AAMI News December 2017
Survey Underscores Concerns with Finding High-Quality HTM Applicants
It is becoming more difficult to find and hire qualified healthcare technology management (HTM) professionals, according to an AAMI survey of employment trends, a challenge compounded by an aging workforce and the closure of a number of HTM-related education programs.
“I don’t think the quality of the applicants is very good,” said Greg Baker, system manager, biomedical engineering for Central Florida Health. “The techs are good people and want to learn, but they come in as extremely raw talent that needs significant molding to produce an effective HTM professional.”
This past fall, AAMI surveyed 23 of the largest hospitals and independent service organizations in the United States. These companies employ more than 9,000 HTM professionals, accounting for nearly 20% of all those employed in the field.
Trouble Filling Positions
Those surveyed said they hire, on average, 1,185 technicians and engineers each year. However, it’s taking more time to find qualified candidates than it did three years ago, according to 61% of respondents. On average, it takes about 90 days to fill an open position, though some employers reported that the hiring process can take up to nine months.
According to one respondent, difficulty or delays filling open HTM positions has contributed to “reduced quality of service,” “increased costs to the organization,” “workforce morale challenges,” and “insufficient succession planning.”
A Ripple Effect from Academic Changes
Hiring delays were mainly due to a shortage of qualified employees, which a number of survey respondents linked to the closure of several HTM academic programs.
“Because of lack of schools, and especially accredited programs, we are limited to looking at certificate programs in biomed, which do not provide the adequate technical knowledge to the prospective candidates,” said Haresh Satiani, COO of Renovo Solutions LLC. “This puts a lot of extra burden on employers to spend the necessary time and resources to bring them up to par.”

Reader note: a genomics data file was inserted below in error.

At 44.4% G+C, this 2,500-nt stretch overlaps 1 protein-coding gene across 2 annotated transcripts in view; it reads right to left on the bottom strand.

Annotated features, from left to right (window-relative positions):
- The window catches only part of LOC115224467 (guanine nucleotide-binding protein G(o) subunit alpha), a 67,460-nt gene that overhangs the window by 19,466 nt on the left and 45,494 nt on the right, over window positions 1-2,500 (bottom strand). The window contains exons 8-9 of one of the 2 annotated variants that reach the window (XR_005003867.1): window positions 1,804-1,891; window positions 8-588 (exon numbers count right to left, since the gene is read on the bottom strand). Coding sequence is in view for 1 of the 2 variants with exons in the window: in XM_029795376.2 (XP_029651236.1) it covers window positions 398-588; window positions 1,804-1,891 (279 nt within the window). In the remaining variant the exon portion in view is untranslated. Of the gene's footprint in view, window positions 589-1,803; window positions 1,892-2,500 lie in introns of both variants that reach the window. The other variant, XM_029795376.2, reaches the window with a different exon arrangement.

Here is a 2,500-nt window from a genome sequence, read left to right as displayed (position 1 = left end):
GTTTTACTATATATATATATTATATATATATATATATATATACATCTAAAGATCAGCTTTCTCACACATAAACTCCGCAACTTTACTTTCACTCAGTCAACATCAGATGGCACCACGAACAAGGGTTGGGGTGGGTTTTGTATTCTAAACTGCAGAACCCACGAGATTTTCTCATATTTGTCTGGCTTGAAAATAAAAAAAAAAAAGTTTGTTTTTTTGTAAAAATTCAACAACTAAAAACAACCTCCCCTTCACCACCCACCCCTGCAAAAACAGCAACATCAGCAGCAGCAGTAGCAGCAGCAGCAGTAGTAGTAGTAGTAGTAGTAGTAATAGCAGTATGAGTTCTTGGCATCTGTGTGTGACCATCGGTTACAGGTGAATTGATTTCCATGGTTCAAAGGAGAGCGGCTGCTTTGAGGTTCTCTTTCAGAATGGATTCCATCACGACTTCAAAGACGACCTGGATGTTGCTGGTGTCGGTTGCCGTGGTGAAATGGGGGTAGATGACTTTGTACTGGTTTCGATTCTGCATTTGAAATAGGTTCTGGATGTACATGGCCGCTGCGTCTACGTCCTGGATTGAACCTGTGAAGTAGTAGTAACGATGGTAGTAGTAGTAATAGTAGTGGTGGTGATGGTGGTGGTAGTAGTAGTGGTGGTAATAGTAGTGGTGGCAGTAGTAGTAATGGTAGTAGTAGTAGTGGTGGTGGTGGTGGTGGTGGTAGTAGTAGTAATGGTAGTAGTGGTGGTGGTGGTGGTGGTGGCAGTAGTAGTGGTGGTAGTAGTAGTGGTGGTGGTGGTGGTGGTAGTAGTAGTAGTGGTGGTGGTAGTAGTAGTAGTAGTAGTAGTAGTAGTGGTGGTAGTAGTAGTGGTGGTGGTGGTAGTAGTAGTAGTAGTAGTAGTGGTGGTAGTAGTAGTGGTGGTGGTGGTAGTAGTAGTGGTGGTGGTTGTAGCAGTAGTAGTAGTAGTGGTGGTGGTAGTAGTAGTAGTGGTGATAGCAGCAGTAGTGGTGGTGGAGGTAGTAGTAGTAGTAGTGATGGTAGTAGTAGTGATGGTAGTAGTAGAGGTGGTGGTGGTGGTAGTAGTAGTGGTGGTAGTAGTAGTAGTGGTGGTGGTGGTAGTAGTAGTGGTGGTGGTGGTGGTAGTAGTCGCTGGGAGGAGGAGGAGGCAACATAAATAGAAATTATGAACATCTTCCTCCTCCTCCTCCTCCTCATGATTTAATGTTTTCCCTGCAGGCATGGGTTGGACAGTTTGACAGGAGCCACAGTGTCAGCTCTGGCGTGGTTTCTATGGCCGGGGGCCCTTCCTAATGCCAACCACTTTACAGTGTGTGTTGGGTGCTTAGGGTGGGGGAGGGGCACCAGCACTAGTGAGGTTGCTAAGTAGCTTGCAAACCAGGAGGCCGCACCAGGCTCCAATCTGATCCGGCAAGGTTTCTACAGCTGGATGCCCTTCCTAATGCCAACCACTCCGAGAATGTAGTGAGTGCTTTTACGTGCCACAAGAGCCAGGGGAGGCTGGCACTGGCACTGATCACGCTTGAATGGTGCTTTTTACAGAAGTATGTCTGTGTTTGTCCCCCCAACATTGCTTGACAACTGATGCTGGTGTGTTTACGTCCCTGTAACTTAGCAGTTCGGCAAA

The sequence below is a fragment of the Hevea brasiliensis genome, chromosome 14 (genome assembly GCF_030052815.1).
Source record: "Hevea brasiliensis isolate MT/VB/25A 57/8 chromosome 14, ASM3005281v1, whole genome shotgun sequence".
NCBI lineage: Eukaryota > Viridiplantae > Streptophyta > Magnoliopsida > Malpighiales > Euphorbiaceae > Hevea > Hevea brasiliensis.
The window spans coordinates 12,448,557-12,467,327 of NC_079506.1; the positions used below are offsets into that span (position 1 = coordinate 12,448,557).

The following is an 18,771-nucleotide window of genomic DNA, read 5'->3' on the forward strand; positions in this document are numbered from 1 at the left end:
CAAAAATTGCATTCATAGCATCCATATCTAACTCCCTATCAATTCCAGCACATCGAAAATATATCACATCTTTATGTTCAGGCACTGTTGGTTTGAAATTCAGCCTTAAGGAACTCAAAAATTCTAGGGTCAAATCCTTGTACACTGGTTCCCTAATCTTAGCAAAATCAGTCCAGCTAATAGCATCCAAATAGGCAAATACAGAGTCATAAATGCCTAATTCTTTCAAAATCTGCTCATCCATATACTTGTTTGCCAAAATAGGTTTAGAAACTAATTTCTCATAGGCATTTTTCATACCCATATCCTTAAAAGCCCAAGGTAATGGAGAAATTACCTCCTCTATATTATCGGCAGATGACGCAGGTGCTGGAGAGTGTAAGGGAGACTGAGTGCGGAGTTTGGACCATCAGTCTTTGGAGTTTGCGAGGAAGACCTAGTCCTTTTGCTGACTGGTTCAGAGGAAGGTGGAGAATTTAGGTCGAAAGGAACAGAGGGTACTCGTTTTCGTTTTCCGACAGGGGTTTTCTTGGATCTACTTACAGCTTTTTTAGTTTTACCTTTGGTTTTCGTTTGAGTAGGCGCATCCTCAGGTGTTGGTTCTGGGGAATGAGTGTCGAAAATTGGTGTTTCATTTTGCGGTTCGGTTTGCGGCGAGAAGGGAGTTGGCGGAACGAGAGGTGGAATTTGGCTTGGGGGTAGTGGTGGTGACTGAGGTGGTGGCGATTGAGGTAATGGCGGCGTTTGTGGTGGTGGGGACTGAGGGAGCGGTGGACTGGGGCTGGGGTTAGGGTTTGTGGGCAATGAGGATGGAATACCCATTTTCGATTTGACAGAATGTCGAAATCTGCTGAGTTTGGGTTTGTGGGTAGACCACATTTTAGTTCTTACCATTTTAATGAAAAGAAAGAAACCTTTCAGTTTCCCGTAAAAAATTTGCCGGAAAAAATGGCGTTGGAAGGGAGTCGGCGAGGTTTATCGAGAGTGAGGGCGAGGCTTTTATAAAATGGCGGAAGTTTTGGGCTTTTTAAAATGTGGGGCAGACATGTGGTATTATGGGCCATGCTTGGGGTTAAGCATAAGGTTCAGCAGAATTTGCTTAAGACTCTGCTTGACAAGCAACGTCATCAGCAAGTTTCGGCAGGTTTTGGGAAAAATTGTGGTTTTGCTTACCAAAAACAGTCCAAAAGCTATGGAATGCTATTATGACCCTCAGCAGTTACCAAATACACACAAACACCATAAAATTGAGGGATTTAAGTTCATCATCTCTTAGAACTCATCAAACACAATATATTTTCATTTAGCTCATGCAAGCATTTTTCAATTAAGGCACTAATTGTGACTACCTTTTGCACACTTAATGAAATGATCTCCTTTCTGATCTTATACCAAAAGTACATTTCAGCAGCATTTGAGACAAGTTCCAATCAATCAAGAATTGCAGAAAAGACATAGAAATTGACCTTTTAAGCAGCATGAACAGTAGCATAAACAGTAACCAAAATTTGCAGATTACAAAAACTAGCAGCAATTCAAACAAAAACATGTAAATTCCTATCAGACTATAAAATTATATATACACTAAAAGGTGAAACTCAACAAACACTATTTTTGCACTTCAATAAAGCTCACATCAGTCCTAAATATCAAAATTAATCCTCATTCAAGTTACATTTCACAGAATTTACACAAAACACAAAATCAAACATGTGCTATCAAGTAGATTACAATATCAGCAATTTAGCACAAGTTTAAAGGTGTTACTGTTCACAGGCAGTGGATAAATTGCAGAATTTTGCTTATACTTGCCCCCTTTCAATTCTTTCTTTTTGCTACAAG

Other respondents cited a reduction in academic requirements and a lack of practical experience in the curriculum.
“I came from the Air Force 30 years ago and received extensive hands-on training throughout the learning process,” Baker said. “Today’s schools are mostly book knowledge with an internship at the end of the program.”
Replacing an Aging Workforce
The shrinking supply of skilled HTM professionals in the field comes as employers are bracing to hire even more technicians and engineers in the near future. About one in 10 employees at the surveyed organizations are currently 60 years or older. As a result, employers are looking for new ways to “grow their own” HTM professionals.
“We have had to think differently about talent, so we have spent time building out a robust apprentice program,” said Samantha Domenget, who works in human resources for GE Healthcare.
Educators also are looking at innovative ways to bolster HTM academic programs. Barbara Christe, the program director of healthcare engineering technology management at Indiana University–Purdue University in Indianapolis, and Steve Yelton, a professor of HTM at Cincinnati State Technical and Community College in Ohio, applied for a National Science Foundation planning grant this fall that would help create a national HTM education center.
“While the exact structure of the education center is yet to be determined, the need is real,” Yelton wrote on the AAMIBlog. “We hope that this grant will alleviate some of the challenges we face with our workforce pipeline and retirements.”